Atlantis Will Retain Work Permit Policy

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A top Kerzner executive is confirming that the Atlantis Resort will retain its work permit policy, despite the tight economy — a move coming as Bahamian calls intensify for a crackdown on permit issuance.

"In every instance where a work permit is held it is because of the value that the permit holder brings to the organization," Atlantis spokesman Ed Fields told Guardian Business. "Whether in good times or bad times, work permits are based on that philosophy [and] quite naturally it follows that in difficult economic times all positions are analyzed based on the value to the organization.

"We will continue to review all positions with that principle in mind."

It's a posture that could see the company making no changes to its work permit policy, although Fields notes that work permits for foreign workers are sought out of necessity and not preference. His sentiments are echoed by local head hunters that charge they have no choice but to recruit abroad, given a lack of local skilled labor.

Fields is now pointing to Atlantis having already exhausted all of its termination exercises, a move the company undertook to ensure the viability of the resort during slumping visitor arrivals to the destination.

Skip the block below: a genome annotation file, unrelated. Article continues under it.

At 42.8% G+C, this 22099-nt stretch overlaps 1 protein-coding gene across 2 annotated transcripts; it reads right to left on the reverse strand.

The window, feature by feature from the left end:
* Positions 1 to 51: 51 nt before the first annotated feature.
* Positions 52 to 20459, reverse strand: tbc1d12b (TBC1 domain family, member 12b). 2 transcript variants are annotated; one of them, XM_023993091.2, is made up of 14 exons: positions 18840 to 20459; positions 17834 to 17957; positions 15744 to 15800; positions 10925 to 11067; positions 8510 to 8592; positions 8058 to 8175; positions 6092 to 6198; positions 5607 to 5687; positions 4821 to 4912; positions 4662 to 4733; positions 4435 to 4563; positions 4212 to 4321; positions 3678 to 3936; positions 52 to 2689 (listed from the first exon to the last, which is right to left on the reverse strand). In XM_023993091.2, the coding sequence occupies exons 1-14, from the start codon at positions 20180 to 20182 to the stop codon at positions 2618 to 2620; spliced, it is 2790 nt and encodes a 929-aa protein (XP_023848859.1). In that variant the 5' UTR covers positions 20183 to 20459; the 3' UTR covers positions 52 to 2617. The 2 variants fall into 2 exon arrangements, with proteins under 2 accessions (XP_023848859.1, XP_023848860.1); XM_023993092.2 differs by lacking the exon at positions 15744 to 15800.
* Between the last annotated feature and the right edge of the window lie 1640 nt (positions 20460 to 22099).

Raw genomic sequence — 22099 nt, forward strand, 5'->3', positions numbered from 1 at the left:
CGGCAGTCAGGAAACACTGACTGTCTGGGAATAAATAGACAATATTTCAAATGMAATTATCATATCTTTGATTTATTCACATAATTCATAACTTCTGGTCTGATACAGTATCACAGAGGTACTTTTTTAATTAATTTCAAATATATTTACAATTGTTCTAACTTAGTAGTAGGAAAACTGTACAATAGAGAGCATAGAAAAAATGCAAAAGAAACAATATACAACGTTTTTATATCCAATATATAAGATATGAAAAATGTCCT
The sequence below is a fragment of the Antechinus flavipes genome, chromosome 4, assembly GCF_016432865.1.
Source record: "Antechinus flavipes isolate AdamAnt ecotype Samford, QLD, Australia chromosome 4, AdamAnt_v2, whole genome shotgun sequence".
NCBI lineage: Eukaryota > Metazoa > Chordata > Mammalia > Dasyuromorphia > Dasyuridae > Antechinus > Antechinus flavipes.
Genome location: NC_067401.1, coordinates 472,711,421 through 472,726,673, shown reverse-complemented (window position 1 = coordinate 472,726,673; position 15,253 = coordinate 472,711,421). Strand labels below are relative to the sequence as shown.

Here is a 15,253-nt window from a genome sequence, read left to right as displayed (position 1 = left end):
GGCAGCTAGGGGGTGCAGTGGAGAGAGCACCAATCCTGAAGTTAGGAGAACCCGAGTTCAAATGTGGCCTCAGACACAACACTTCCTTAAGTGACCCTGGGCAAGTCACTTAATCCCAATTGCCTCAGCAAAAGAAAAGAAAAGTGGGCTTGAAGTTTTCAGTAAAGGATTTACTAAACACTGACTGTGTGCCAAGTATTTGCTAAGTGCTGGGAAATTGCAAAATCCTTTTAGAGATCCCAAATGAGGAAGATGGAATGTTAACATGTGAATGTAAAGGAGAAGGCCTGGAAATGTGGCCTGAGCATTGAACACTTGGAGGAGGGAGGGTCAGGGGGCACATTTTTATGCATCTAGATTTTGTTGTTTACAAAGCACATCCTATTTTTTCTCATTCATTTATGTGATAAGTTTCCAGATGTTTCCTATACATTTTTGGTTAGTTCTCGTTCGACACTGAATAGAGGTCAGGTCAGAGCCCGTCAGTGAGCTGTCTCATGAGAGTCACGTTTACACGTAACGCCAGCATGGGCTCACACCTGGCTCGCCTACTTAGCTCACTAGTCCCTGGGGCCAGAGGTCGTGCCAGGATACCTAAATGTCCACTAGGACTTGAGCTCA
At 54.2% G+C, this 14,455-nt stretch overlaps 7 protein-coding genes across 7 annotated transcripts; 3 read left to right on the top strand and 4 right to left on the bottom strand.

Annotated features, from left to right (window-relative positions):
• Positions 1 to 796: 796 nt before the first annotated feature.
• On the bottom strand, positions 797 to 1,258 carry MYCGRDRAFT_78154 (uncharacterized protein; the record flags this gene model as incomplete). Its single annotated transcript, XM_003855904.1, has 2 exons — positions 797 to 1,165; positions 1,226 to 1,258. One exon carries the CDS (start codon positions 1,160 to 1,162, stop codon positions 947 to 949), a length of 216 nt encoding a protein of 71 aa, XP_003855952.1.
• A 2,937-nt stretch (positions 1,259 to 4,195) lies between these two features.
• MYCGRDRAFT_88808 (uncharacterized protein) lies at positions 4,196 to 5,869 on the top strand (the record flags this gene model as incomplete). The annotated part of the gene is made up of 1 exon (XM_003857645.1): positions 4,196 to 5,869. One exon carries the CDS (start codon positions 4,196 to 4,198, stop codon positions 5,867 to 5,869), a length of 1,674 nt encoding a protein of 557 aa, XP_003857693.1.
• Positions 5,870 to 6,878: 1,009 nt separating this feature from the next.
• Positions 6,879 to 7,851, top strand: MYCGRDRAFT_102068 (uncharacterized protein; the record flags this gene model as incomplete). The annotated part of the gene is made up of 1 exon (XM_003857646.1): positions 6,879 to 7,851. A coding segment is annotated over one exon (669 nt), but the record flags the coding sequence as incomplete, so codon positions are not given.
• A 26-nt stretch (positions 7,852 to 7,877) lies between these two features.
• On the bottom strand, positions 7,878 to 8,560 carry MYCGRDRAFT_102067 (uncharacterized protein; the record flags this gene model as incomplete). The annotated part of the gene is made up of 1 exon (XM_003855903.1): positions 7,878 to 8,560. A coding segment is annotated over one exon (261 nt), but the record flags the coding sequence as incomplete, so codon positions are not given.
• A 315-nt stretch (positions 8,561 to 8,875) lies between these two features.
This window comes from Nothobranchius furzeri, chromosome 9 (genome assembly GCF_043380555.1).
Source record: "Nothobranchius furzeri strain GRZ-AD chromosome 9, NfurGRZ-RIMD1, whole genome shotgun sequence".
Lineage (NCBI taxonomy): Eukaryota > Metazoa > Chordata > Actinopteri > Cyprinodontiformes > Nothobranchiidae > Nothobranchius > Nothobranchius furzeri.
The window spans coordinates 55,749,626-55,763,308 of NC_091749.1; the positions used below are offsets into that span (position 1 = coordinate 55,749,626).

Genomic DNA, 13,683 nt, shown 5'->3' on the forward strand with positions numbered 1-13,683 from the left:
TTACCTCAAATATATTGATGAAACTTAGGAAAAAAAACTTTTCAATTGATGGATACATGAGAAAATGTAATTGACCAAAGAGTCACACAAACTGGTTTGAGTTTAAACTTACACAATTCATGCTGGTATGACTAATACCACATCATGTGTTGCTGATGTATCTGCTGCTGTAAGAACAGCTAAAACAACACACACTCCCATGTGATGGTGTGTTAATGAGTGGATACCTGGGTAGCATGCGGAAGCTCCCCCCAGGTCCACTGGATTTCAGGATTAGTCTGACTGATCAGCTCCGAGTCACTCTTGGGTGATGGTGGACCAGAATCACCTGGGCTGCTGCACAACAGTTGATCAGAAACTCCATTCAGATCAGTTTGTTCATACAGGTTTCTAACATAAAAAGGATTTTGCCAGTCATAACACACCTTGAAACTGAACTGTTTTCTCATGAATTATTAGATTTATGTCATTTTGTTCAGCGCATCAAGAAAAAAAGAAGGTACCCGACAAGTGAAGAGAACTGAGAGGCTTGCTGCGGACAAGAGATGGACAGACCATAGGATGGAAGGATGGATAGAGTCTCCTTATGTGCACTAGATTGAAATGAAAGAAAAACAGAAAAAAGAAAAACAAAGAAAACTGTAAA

His comments follow earlier suggestions put forth by Grand Bahama tour operator Hadley Forbes - owner of the H. Forbes Tour company - who argues the limitation of work permit approvals is key in this economy.

"It's important now because the economy is to a standstill now," he told Guardian Business. "We need to make sure there are enough jobs for Bahamians now."

His suggestion comes as Bahamians are faced with an unemployment rate in the teens. Forbes believes the best way to raise employment in the nation is for government to place a limit on the time any expatriate can remain in a position, so that they can be replaced by a Bahamian worker who has been trained.

It's a move that would require employers to provide detailed accounts of every foreign worker on its payroll, outlining the length of time they've been in that position.

"The government should say to businesses we have 'x' amount of persons who may not be qualified to do your work right now," he said, "but we want them to sit in as an [apprentice] and we give you a five-year work permit for apprenticeship."

At the end of the five years, he suggests a review committee should revisit the worker portfolio to see if he/she really made an valiant attempt to impart the information to a suitable Bahamian worker.

By INDERIA SAUNDERS
Guardian Business Reporter